Am I losing touch? Have I spent too long in the country? Last week I went to the city for lunch with a friend who now lives in the Lake District. It wasn't precisely a halfway house, but meeting in Manchester worked for both of us.
Having become a jeans and fleece sort of a girl, I really did try to make a bit of an effort. I shaved my legs, I put a skirt on and a pair of boots which last year made me feel like the bees' knees. I couldn't quite be bothered with the whole hair straighteners rigmarole but I bashed it for a while with a hairbrush and put on some make up and left feeling really quite smart. When I stopped in the village to buy a paper my friend in the newsagent said "Oh, where are you off to then?" so it clearly showed.
I parked my car in the gulp inducingly expensive carpark at Kendals (a sort of smaller, Northern version of Harrods for those who have never heard of it) and found I had half an hour to kill before meeting S so I thought I would have a quick whizz round in case I could manage to start my Christmas shopping, startlingly early for me.
And the whole thing was dreadful.
First I caught sight of myself unexpectedly in a shop mirror and had the classic experience of wondering who that fat, miserable old bat was before realising it was me. I can't even say I looked like my mother as my mother looks loads better. I just looked ancient and slightly scruffy.
In a panic I flew to the ladies' and put some lipstick on and attacked the hair again. Now I didn't look quite so ancient but as I was putting the hairbrush away three girls came in who make me feel I had wandered into an alien world. Each was deeply tanned and highly blonded, with the straight glossy hair and glossy lips of a television presenter or a female X factor judge. Each wore heels so high that they towered above me (and I am middling, not short) and each examined her reflection in the mirror so minutely that they might have been looking for hairs unplucked or pores unsqueezed. They carried handbags loaded with chains and quilting and colour. They were dressed, at eleven thirty on an autumn morning, in tiny shiny dresses, tied under the bust and short enough to display miles of leg of varying degrees of beauty or sturdiness.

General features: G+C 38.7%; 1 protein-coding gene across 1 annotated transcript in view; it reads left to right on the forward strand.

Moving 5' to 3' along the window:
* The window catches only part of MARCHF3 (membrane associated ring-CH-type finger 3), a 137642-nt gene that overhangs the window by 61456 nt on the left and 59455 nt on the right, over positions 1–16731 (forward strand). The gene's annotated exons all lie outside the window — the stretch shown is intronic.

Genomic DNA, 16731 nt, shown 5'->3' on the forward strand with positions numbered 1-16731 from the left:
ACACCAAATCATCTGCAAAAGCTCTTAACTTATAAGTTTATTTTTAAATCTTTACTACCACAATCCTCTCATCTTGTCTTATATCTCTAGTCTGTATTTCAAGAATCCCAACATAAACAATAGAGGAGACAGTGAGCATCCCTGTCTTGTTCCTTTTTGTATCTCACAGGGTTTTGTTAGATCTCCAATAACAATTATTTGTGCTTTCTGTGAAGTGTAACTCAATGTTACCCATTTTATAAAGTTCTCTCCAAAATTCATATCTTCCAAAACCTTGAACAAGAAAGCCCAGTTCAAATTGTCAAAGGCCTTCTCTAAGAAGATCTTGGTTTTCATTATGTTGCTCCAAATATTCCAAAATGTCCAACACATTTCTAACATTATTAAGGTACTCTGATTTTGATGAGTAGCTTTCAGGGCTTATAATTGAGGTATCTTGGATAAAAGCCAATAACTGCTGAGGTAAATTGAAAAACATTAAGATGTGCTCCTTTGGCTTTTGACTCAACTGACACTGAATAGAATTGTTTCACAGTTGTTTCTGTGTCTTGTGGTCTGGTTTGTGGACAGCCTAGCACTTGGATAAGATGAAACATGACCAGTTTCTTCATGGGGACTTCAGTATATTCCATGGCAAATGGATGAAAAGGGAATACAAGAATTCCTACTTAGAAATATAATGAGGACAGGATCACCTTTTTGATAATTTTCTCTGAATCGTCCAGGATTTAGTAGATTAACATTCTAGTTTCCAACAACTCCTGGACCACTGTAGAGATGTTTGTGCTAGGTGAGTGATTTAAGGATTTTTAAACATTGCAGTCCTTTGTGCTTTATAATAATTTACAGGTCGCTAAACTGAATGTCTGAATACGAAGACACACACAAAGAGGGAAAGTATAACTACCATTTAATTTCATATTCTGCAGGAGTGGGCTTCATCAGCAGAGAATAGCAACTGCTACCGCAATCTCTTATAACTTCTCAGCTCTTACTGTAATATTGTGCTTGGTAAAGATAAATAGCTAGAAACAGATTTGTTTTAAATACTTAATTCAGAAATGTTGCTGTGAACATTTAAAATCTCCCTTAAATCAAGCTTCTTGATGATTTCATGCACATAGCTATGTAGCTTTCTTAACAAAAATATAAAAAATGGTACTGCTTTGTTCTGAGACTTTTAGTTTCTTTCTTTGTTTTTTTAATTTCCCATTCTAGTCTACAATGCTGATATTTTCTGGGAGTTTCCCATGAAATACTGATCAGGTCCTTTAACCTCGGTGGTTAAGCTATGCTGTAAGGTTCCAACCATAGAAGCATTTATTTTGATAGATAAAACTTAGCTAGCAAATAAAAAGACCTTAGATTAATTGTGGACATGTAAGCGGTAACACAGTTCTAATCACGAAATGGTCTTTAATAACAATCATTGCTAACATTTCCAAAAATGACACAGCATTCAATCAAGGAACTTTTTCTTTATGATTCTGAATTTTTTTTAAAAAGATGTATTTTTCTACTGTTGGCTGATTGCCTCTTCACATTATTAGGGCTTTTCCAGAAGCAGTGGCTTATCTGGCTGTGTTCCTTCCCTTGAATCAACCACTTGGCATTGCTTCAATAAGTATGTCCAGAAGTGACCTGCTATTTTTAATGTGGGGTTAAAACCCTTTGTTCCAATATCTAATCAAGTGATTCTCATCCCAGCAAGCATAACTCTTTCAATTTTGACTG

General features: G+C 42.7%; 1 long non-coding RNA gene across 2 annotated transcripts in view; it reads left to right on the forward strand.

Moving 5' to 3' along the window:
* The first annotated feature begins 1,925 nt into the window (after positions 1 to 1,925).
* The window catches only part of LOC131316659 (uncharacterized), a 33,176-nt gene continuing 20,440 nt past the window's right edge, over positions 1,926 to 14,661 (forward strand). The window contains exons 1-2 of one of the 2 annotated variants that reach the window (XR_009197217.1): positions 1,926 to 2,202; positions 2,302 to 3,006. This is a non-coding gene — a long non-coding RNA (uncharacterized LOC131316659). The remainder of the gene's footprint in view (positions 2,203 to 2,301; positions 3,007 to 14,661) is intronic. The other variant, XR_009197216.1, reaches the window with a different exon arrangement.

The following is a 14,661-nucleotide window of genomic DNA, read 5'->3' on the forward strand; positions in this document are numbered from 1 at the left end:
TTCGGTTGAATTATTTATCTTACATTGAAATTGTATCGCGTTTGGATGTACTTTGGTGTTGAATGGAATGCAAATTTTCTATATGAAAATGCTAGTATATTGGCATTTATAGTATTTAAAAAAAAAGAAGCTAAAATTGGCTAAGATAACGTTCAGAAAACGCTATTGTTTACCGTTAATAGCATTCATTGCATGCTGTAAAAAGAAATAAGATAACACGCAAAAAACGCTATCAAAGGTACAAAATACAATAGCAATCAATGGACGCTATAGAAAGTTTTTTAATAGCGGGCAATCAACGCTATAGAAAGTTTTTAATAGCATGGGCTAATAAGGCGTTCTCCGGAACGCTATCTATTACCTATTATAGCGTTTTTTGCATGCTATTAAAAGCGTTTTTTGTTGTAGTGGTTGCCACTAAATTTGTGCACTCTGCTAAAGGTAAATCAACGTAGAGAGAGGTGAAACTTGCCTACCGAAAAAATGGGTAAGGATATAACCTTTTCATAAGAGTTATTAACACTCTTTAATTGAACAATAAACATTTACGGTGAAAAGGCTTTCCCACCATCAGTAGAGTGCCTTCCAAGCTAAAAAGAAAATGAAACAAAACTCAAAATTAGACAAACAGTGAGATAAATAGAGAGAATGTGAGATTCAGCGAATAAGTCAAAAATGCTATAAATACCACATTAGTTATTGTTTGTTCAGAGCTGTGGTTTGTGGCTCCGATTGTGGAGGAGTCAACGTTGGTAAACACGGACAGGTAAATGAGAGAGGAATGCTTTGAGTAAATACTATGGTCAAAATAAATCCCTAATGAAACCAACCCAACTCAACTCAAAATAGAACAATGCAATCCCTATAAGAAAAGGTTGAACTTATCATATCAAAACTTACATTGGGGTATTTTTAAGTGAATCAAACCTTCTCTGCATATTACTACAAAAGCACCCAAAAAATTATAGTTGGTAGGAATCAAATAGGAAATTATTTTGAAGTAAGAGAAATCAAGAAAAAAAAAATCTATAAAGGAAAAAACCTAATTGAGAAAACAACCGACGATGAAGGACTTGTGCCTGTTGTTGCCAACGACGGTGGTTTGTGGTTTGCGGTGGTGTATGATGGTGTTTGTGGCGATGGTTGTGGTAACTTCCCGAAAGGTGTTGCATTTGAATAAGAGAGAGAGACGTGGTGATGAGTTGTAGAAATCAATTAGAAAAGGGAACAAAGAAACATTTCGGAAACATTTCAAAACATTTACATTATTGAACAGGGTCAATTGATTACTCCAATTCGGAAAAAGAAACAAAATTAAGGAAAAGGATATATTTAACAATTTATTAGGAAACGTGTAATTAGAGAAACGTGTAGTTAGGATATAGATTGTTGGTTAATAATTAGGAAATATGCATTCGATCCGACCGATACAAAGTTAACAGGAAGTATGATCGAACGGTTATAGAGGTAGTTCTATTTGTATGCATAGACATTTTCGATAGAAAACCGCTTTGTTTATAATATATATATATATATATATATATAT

They looked like pictures in Grazia. They looked as if they were trying to be Cheryl Cole. They made me feel utterly out of place and uncomprehending. I would not have looked like that even when I could have done and I fled, wondering what had happened to the feminism which sought to abolish the idea of women as sex objects. As far as I can see all that has happened is that young men are now also fair game and are thus becoming as obsessed with their looks as women once were. A form of equality I suppose.
I wandered out into the store. I am not a great shopper but Kendals is as good as it gets generally, not too huge, lots of choice, things which shout "quality" or "expensive" depending on your mood. And perhaps it was my mood that made every rail a shuddering obscenity: shirts for toddlers at £60, hideous versions of those handbags for hundreds, shoes you could not walk in for a month's salary, a child's bed for the price of a small car.
I pushed out of the store and fell gratefully into Waterstones - ordinary looking people, piles of books, yes, a business, but one that made more sense to me, that didn't make me feel queasy with excess. And then I met my friend and the hours flew by as we drank too much coffee and stayed and stayed and laughed and were serious and laughed again.
Have I spent too long in the country?